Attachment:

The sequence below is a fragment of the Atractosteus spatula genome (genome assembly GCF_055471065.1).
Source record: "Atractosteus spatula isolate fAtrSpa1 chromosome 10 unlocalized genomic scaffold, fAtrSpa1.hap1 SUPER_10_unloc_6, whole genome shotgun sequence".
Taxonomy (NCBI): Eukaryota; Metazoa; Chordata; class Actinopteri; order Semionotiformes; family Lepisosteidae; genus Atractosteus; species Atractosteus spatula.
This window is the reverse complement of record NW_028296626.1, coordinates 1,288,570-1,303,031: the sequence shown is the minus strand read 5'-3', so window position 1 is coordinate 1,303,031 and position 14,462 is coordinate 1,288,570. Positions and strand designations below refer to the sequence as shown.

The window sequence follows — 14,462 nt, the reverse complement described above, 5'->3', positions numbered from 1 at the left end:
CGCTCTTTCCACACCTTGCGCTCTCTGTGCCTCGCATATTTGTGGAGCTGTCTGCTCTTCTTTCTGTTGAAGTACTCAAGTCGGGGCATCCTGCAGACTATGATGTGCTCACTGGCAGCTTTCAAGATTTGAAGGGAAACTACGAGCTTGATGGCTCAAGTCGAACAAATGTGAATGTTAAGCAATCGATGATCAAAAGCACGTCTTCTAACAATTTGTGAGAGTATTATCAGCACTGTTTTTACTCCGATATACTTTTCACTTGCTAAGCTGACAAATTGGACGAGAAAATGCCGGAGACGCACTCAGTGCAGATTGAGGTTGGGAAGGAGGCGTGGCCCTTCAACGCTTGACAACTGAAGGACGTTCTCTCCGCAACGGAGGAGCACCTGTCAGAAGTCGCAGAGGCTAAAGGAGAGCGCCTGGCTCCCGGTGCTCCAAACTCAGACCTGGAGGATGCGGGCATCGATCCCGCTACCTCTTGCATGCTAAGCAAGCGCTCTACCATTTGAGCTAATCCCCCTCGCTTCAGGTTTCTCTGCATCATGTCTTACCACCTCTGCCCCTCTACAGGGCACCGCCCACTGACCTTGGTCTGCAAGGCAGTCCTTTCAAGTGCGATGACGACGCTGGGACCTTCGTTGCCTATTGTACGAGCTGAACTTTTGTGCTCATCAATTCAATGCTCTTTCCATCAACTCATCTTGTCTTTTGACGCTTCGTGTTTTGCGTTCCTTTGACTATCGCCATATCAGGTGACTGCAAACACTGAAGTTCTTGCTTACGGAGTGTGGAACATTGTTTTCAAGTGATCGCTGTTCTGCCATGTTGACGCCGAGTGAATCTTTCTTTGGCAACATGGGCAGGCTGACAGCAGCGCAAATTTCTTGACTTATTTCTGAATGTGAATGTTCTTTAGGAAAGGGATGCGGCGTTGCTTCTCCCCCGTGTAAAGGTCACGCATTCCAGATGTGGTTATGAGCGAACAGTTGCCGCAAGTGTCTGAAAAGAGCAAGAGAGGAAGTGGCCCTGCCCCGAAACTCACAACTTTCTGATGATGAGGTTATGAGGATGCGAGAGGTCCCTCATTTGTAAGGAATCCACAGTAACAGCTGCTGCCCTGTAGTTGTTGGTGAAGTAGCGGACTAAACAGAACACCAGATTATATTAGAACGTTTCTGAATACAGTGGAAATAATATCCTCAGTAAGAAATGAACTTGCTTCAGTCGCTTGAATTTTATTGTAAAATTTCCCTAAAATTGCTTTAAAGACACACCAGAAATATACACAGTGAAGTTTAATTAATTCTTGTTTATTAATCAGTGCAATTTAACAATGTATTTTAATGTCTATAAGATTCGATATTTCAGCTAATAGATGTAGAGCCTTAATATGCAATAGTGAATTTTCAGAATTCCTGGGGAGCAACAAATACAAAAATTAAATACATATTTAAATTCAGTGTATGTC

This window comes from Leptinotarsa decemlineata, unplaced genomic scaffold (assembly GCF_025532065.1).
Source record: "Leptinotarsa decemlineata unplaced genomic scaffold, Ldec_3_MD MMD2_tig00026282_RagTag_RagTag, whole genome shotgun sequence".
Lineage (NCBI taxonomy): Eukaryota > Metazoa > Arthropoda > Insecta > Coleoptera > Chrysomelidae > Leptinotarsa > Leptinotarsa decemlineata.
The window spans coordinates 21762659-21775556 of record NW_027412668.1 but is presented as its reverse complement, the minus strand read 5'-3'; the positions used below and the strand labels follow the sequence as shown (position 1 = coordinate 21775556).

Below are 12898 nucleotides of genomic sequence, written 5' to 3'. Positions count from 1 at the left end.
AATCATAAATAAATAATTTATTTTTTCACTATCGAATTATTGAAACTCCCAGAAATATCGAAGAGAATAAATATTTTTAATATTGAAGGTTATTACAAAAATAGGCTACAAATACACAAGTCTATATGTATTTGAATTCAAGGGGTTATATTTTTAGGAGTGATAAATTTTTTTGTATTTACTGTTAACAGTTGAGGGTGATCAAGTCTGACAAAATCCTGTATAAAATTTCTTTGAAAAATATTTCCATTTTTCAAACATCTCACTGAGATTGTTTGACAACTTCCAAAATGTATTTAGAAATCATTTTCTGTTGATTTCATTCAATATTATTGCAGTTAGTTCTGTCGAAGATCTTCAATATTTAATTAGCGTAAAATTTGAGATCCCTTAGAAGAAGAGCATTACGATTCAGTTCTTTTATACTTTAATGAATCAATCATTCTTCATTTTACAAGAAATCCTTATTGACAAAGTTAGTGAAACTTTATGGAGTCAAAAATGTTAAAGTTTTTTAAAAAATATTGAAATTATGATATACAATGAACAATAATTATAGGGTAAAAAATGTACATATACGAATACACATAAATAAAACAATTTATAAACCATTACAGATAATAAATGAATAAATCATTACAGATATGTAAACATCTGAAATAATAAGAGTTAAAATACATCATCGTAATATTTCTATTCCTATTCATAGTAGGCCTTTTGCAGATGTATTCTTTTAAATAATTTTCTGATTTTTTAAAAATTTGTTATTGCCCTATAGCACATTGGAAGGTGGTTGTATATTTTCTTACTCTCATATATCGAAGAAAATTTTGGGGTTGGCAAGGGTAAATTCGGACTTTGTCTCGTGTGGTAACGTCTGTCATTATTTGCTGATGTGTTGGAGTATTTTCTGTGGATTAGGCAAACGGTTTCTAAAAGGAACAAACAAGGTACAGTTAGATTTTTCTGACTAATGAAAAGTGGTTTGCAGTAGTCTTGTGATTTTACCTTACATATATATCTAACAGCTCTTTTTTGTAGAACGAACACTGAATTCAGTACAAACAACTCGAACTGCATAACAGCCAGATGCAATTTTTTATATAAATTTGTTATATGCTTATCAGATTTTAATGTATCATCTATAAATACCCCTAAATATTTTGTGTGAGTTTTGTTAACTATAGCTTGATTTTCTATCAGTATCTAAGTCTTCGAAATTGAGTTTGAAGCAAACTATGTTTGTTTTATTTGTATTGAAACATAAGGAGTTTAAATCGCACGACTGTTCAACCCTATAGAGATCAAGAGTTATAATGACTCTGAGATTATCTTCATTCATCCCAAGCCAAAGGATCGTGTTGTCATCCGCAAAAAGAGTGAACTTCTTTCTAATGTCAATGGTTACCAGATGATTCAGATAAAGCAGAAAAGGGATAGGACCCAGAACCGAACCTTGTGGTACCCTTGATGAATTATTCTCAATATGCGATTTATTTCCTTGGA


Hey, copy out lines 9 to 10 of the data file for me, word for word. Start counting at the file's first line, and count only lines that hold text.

Lineage (NCBI taxonomy): Eukaryota > Metazoa > Arthropoda > Insecta > Coleoptera > Chrysomelidae > Leptinotarsa > Leptinotarsa decemlineata.
The window spans coordinates 21762659-21775556 of record NW_027412668.1 but is presented as its reverse complement, the minus strand read 5'-3'; the positions used below and the strand labels follow the sequence as shown (position 1 = coordinate 21775556).